The story is about a music prodigy – Davy Hamilton – whose life is ruined when she is tested for and found to have Homicidal Tendency Syndrome (HTS), also known as the kill gene. Abandoned by her friends, feared by her parents and forced to change schools, Davy finds that other carriers like her might be the only people she can turn to. Even though the idea is a bit daft (well, it is), it sort of half works. I can see what the author was trying to do and many interesting ideas are brought to the table… about nature vs nurture, about humanity, about evil and hypocrisy, but I do think the romance dampens all the other powerful messages floating around. So many ideas are pushed aside by the spotlight stealing cliche of a good girl/bad boy romance. I thought we were going to learn something important but it turns out it’s another one all about being saved by lurrrve.

And I thought Davy was a weak character. It was probably a deliberate move in a bid to make us more sympathetic towards a girl who’d been accused of being a killer, but it actually made her more annoying. A lot of emphasis is placed on who she’s going to find to protect her – and many opportunities are set up for Sean to swoop in and save her ass – and she had a tendency to be mind-numbingly stupid. She stupidly puts herself in a lot of dangerous situations and constantly requires saving by Sean, neither fact particularly endeared me to either of them. But the worst bit of all was when Sean knelt over Davy, pushing her down into the bed, just to prove that she was vulnerable to anyone who wanted to rape her. It made me feel pretty sick.

Hmm, I’m not sure if I’ll be continuing with the second book. I think I might just wait and see what the reviews are like before making a decision. But I will look out for more of Jordan’s novels.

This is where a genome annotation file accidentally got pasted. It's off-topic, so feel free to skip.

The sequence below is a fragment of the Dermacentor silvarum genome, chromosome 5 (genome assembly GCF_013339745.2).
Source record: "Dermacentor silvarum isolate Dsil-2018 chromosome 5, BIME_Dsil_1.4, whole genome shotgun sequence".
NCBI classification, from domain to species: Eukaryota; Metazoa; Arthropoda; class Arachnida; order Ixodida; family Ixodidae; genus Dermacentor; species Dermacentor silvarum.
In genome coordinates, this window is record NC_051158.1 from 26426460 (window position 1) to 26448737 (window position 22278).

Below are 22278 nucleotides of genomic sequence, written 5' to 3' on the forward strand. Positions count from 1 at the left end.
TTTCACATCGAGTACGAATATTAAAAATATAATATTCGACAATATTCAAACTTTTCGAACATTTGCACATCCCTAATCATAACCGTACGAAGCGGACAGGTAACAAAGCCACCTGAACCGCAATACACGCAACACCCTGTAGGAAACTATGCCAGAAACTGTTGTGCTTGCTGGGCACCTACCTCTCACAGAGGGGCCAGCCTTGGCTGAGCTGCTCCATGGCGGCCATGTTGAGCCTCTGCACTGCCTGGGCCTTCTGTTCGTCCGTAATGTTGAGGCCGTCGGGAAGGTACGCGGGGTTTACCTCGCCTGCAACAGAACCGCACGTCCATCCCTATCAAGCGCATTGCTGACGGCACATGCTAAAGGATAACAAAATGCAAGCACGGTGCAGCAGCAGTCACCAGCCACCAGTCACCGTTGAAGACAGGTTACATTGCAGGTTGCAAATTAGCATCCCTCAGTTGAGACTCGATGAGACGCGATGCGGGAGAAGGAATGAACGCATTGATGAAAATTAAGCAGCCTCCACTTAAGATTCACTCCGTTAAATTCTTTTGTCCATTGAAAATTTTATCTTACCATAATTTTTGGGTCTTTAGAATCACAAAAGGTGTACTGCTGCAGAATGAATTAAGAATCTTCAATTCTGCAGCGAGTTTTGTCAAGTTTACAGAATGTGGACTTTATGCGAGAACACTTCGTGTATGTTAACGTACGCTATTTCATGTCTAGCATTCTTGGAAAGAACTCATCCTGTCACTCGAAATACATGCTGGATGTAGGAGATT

Cruel Beauty by Rosamund Hodge

Cruel BeautyCruel Beauty by Rosamund Hodge
My rating: 5 of 5 teacups

Well, I thought this was wonderful.

What is Cruel Beauty?

– It’s a gorgeously written blend of Beauty and the Beast retelling and Greek mythology.
– It’s at once a powerful, wonderful, heart-breaking love story and so so much more than that.
– It’s a dark tale that stabs you in the heart at every turn and constantly throws all new levels of craziness into the mix.
– And it’s the latest addition to my favourite YA of all time shelf.

Cruel Beauty shouldn’t work. But somehow it does. It managed to have me on the edge of my seat from start to finish. It shocked me. It creeped me out. I laughed. I cried. I’m still not sure I understand the ending but I am sure that it doesn’t really matter. In short, I loved it. It was one of those rare books that literally glued my eyes to the page, had me devouring each sentence in a mad need to find out what the hell was going on and what would happen. It was a bizarrely beautiful little addiction and I only hope this signifies the start of a great year for young adult (after the last was so disappointing).

So… Nyx. The best books are held aloft by a great protagonist and Cruel Beauty is no exception. Nyx is exactly the kind of character I love. She’s strong-willed, witty and brave. She’s also angry, bitter and ferocious. She’s lived her whole life being prepared as a weapon; and as a sacrifice. Her father made a deal with the Gentle Lord – the evil ruler of their kingdom – before Nyx and her twin sister were born. Their mother had been unable to conceive a child, so their father foolishly asked that the Lord grant them children and promised one of his daughters to the Lord in exchange. But he also lost his wife to childbirth in the bargain. The Gentle Lord’s habit of cashing in double on his deals is well-known. Nyx, as the child her father loved less, has long-known her destiny to be the wife of the Gentle Lord. When the times comes, she goes with determination, fear and anger. She does not play by the Lord’s rules. She is defiant. She tests his patience. I liked her instantly.

Then there is Ignifex, of course. The Lord that has terrorized their kingdom for centuries. The one who carries the blood of countless innocents on his hands. But, unsurprisingly, things are never quite that simple. What I liked best about Ignifex was his wicked sense of humour. There’s nothing quite like a villain who is constantly witty and hilarious. The complex layers of each character in this book just blew my mind, no one is ever simple or cliche. The heroine does plenty of bad things and the evil villain… well, be careful you don’t fall in love.